Pulling the plug on the cable jumble
Ultrawideband, or UWB, technology is arriving in consumer devices at a retail outlet near you, with the goal of liberating such devices, particularly PCs, from a rat’s nest of data cables. In the coming months, UWB also will show up inside mobile phones, cameras and printers.
However, finding UWB in the enterprise sector will be more of a challenge. When it does appear, it most likely will be a result of individuals going down to their local Big Box store and buying it off the shelf. “I don’t think it’s going to be the enterprise IT manager looking for another wireless thing to deploy,” said Eric Broockman, CEO of UWB chip-maker Alereon. “It will be someone who has an issue with the whole [laptop] undock/dock procedure.”
Wireless USB — a UWB-enabled version of the standard USB technology found in PCs today — is being used to replace the many cables that link PCs, printers, monitors, PDAs, keyboards, mice and other peripherals, in the process delivering wireless broadband at speeds up to 480 Mb/s for distances up to 3 meters and 110 Mb/s at 10 meters.
“Any application that currently runs on top of USB, once installed on Wireless USB, it runs seamlessly — you can’t tell the difference,” Broockman said. “The user gets the immediate benefit of mobility, [and] the IT manager doesn’t have to administer TCP/IP addresses, MAC addresses or any of the other things associated with Wi-Fi networks.”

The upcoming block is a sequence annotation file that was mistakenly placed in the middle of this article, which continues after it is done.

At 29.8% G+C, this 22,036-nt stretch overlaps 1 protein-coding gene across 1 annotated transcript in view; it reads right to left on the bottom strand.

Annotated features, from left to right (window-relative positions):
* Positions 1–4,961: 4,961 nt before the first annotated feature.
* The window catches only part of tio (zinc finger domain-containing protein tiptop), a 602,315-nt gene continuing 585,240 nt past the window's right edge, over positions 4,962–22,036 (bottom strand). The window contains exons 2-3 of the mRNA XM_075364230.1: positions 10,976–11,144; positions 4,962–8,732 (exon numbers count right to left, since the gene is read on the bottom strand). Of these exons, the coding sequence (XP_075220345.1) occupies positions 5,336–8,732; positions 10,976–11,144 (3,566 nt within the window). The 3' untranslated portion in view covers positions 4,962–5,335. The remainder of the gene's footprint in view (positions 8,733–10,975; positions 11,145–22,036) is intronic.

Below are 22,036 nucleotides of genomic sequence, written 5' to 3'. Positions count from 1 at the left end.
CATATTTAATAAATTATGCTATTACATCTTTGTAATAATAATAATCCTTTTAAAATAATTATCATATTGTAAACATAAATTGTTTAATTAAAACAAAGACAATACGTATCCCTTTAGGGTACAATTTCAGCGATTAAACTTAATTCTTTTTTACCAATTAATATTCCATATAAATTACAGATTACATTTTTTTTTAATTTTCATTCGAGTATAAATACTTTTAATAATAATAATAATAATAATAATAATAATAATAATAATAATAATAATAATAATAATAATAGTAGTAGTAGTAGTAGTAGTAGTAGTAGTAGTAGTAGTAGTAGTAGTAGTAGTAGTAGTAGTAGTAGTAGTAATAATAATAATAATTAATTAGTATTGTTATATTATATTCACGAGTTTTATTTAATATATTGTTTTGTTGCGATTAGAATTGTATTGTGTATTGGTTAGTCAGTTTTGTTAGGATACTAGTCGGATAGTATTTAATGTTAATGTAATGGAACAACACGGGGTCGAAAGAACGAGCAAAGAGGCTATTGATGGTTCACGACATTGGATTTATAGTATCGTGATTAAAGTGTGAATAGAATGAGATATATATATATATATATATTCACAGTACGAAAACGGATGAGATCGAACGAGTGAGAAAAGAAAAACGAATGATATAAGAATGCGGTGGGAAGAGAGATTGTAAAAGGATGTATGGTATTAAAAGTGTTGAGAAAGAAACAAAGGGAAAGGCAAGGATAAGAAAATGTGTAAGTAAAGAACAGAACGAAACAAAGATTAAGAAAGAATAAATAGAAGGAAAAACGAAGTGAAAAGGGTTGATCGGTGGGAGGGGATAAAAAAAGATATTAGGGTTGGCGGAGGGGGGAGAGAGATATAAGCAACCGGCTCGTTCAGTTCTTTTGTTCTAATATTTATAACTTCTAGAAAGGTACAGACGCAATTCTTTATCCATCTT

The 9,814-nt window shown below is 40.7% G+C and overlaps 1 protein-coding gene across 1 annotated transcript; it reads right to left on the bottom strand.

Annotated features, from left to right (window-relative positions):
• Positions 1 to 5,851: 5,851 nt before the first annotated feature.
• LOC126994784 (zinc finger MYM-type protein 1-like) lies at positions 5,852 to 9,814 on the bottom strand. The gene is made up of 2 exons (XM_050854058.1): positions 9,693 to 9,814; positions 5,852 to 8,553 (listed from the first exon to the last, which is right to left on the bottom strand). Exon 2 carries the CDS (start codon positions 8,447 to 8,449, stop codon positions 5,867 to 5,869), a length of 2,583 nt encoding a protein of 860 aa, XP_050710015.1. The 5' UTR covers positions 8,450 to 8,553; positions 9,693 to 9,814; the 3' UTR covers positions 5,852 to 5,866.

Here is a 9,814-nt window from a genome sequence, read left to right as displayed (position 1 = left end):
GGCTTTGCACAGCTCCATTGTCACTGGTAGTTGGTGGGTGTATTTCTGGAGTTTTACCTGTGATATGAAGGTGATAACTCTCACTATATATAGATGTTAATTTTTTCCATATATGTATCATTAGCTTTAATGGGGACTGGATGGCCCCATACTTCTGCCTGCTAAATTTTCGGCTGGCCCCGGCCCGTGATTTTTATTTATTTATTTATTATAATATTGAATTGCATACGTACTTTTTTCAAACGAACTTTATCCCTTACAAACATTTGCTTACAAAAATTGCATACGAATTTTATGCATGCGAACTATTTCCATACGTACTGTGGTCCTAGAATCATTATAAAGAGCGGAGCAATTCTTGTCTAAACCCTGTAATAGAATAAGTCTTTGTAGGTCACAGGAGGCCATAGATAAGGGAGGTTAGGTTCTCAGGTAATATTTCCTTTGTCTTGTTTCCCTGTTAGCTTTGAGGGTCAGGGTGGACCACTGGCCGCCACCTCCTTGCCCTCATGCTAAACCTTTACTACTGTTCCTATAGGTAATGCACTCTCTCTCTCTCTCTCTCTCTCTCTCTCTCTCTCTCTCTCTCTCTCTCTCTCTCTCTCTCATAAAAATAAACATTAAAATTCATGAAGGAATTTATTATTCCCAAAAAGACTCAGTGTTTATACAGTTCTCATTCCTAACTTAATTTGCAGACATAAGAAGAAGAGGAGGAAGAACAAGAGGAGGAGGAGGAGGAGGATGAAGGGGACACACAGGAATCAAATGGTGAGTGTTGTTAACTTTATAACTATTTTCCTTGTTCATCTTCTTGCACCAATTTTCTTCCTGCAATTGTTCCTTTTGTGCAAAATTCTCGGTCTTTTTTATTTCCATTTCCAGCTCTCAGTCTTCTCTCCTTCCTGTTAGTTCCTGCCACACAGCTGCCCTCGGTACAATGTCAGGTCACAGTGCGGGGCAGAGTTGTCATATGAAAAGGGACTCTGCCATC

He characterized the early UWB applications in the enterprise as “pretty simple.”
“One’s a wireless hub. One’s a wireless docking station,” he said. “When they come into the office, they connect to the wireless hub. When they [leave], they just unplug the power and go home.”
Existing laptops will need a Wireless USB card to communicate with a hub or a docking station, while future models will incorporate onboard Wireless USB. At home, the laptop user will be able to sit on the couch, open up his laptop and use his HDTV as a big screen display with a Wireless USB adapter that would plug into the back of the television.
“You can bring up Adobe Photoshop, and you can look at it on your 60-inch television,” Broockman said. “You can look at YouTube, PowerPoint. It just looks like a big PC monitor. I think that will be a big use.”
Toshiba is among the first major manufacturers shipping Wireless USB as a built-in option in its laptops. Expected to ship in April, the Toshiba Protégé R400 laptop comes with a UWB chipset built by WiQuest on the motherboard. It also will be available with a Toshiba-built wireless dock.
“Wireless docking is something that has a strong enterprise capability,” said Alun Roberts, WiQuest’s vice president of marketing. “We are working with Toshiba to proliferate wireless docking. … Instead of coming into your office, and putting your laptop into a dock — this big piece of mechanical engineering — you just have to get into range of the hub.”
One of the key advantages of UWB — and therefore Wireless USB — is its low power consumption, according to Broockman. “It’s not a long range technology — it’s a modest, in-room technology,” he said, adding that the technology provides “great coverage” in offices and cubicles while avoiding some of the issues that have become associated with wireless local area networks.
“In the case of wireless LANs, the expectation has been you can reach long distances,” Broockman said. “Oftentimes, the wireless LAN has fallen short; then the IT guy has to become a radio engineer.”